. . . the real sting of suffering is not the misfortune itself, nor even the pain or injustice of it, but the apparent God-forsakenness of it. Pain is endurable, but the seeming indifference of God is not. ~John Stott
The thought that God is not present – or even worse, is indifferent – during the tragedies of life, offers the final blow. And yet, we know he is all-seeing and that he loves us.
When we can move beyond the questions of why (which may or may not ever be answered), choosing to trust in his sovereignty and his love, we can find comfort in knowing that he was present even during our suffering. He understands what we feel because he was there too. He knows what we’ve experienced because he walked through it with us.
And this isn’t the first time he’s experienced loss, humiliation, rejection, abandonment, physical pain, betrayal . . .
And the Word became flesh and dwelt among us . . . (John 1:14)
He has experienced all of those things, not only with us when we face them, but when he walked among us . . . when he set aside the glory of heaven and the presence of the Father to become man. Author Paula Rinehart writes, “If we find our worst moments in the worst moments of Christ, we ask less often if he cares because we know. We know.”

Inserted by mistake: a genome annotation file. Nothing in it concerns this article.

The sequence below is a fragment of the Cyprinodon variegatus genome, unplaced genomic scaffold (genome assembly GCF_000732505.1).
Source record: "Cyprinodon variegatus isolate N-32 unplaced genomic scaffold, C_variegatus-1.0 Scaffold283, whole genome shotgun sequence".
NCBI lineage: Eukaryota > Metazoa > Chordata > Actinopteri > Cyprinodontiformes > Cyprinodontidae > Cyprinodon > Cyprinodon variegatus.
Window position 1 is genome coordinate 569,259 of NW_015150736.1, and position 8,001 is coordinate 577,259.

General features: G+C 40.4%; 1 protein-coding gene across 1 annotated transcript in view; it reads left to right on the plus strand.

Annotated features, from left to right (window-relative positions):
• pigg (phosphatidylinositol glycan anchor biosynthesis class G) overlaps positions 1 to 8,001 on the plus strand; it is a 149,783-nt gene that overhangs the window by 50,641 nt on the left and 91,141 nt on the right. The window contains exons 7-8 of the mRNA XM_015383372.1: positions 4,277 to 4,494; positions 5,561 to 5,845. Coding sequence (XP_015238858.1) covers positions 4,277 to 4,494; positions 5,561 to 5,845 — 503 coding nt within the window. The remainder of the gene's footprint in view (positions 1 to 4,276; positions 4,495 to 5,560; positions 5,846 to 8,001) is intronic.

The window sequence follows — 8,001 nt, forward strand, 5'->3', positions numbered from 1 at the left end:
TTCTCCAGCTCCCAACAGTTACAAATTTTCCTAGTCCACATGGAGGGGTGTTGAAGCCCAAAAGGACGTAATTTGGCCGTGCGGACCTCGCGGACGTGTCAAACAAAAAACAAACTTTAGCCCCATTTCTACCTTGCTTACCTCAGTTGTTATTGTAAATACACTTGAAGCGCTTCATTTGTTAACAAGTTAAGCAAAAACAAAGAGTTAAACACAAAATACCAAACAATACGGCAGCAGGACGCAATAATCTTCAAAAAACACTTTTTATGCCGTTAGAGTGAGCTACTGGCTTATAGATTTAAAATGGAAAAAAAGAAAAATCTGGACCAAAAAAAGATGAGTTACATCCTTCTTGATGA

When the world moves on, distracted by other more current news, Jesus will still be in Japan walking alongside those who must re-learn how to put one foot in front of the other to press forward. When you feel alone in your suffering, weary from the journey, broken by your circumstance, rest in the truth that he sees you and he is there.
You are not alone.
We have the opportunity to demonstrate the empathy that Jesus offers us, to those around us. The world hurts for the people of Japan who have suffered debilitating tragedy and yet must press forward. Consider reaching out across the world to remind the people of Japan that they are not alone.
1. Support those in your community who may have loved ones who are affected by the earthquake and tsunami. Take a meal, write a note, give them a call, pray. It’s okay if you don’t have all the “right” words.
2. Donate money (which is preferable to goods). For a great list of organizations and what they do, check out this list at the Huffington Post. You can also vet organizations or read advice about supporting relief efforts at Charity Navigator. Or check out how to use social media to support relief efforts.Credits: Image by Paula Nelson (Recorded Pictures). Used with permission via Flickr.